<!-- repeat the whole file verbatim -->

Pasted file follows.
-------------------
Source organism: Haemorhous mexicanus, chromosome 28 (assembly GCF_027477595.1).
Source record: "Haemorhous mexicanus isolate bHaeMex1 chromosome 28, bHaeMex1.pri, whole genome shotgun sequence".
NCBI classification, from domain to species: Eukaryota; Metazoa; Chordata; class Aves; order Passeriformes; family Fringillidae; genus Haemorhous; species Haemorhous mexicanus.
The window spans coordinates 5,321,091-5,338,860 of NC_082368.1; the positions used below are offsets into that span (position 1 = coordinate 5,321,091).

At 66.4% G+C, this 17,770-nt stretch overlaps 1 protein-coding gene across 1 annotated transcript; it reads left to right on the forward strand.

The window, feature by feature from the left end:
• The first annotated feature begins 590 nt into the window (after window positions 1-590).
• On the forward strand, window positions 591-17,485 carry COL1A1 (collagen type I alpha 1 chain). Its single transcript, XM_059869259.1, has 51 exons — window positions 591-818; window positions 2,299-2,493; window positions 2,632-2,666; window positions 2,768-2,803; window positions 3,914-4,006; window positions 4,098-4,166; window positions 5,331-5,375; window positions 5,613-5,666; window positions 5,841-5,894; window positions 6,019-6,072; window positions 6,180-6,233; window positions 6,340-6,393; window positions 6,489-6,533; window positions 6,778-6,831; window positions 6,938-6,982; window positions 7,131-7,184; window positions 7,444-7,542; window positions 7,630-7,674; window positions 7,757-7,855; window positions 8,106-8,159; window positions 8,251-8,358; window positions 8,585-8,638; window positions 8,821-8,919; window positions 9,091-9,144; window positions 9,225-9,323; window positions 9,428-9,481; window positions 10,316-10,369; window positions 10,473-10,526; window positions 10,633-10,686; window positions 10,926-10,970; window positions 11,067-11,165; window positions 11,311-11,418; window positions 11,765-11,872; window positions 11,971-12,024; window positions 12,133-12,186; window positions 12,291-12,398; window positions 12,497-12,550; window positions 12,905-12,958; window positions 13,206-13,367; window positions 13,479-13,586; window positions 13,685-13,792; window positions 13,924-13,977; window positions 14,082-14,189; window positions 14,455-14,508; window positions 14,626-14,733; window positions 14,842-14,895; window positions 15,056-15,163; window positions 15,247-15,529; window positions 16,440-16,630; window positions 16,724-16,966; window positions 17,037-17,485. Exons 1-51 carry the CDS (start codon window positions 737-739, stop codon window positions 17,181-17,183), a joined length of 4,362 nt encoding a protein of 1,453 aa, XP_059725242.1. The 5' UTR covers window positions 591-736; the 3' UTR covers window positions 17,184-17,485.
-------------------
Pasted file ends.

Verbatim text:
Source organism: Haemorhous mexicanus, chromosome 28 (assembly GCF_027477595.1).
Source record: "Haemorhous mexicanus isolate bHaeMex1 chromosome 28, bHaeMex1.pri, whole genome shotgun sequence".
NCBI classification, from domain to species: Eukaryota; Metazoa; Chordata; class Aves; order Passeriformes; family Fringillidae; genus Haemorhous; species Haemorhous mexicanus.
The window spans coordinates 5,321,091-5,338,860 of NC_082368.1; the positions used below are offsets into that span (position 1 = coordinate 5,321,091).

At 66.4% G+C, this 17,770-nt stretch overlaps 1 protein-coding gene across 1 annotated transcript; it reads left to right on the forward strand.

The window, feature by feature from the left end:
• The first annotated feature begins 590 nt into the window (after window positions 1-590).
• On the forward strand, window positions 591-17,485 carry COL1A1 (collagen type I alpha 1 chain). Its single transcript, XM_059869259.1, has 51 exons — window positions 591-818; window positions 2,299-2,493; window positions 2,632-2,666; window positions 2,768-2,803; window positions 3,914-4,006; window positions 4,098-4,166; window positions 5,331-5,375; window positions 5,613-5,666; window positions 5,841-5,894; window positions 6,019-6,072; window positions 6,180-6,233; window positions 6,340-6,393; window positions 6,489-6,533; window positions 6,778-6,831; window positions 6,938-6,982; window positions 7,131-7,184; window positions 7,444-7,542; window positions 7,630-7,674; window positions 7,757-7,855; window positions 8,106-8,159; window positions 8,251-8,358; window positions 8,585-8,638; window positions 8,821-8,919; window positions 9,091-9,144; window positions 9,225-9,323; window positions 9,428-9,481; window positions 10,316-10,369; window positions 10,473-10,526; window positions 10,633-10,686; window positions 10,926-10,970; window positions 11,067-11,165; window positions 11,311-11,418; window positions 11,765-11,872; window positions 11,971-12,024; window positions 12,133-12,186; window positions 12,291-12,398; window positions 12,497-12,550; window positions 12,905-12,958; window positions 13,206-13,367; window positions 13,479-13,586; window positions 13,685-13,792; window positions 13,924-13,977; window positions 14,082-14,189; window positions 14,455-14,508; window positions 14,626-14,733; window positions 14,842-14,895; window positions 15,056-15,163; window positions 15,247-15,529; window positions 16,440-16,630; window positions 16,724-16,966; window positions 17,037-17,485. Exons 1-51 carry the CDS (start codon window positions 737-739, stop codon window positions 17,181-17,183), a joined length of 4,362 nt encoding a protein of 1,453 aa, XP_059725242.1. The 5' UTR covers window positions 591-736; the 3' UTR covers window positions 17,184-17,485.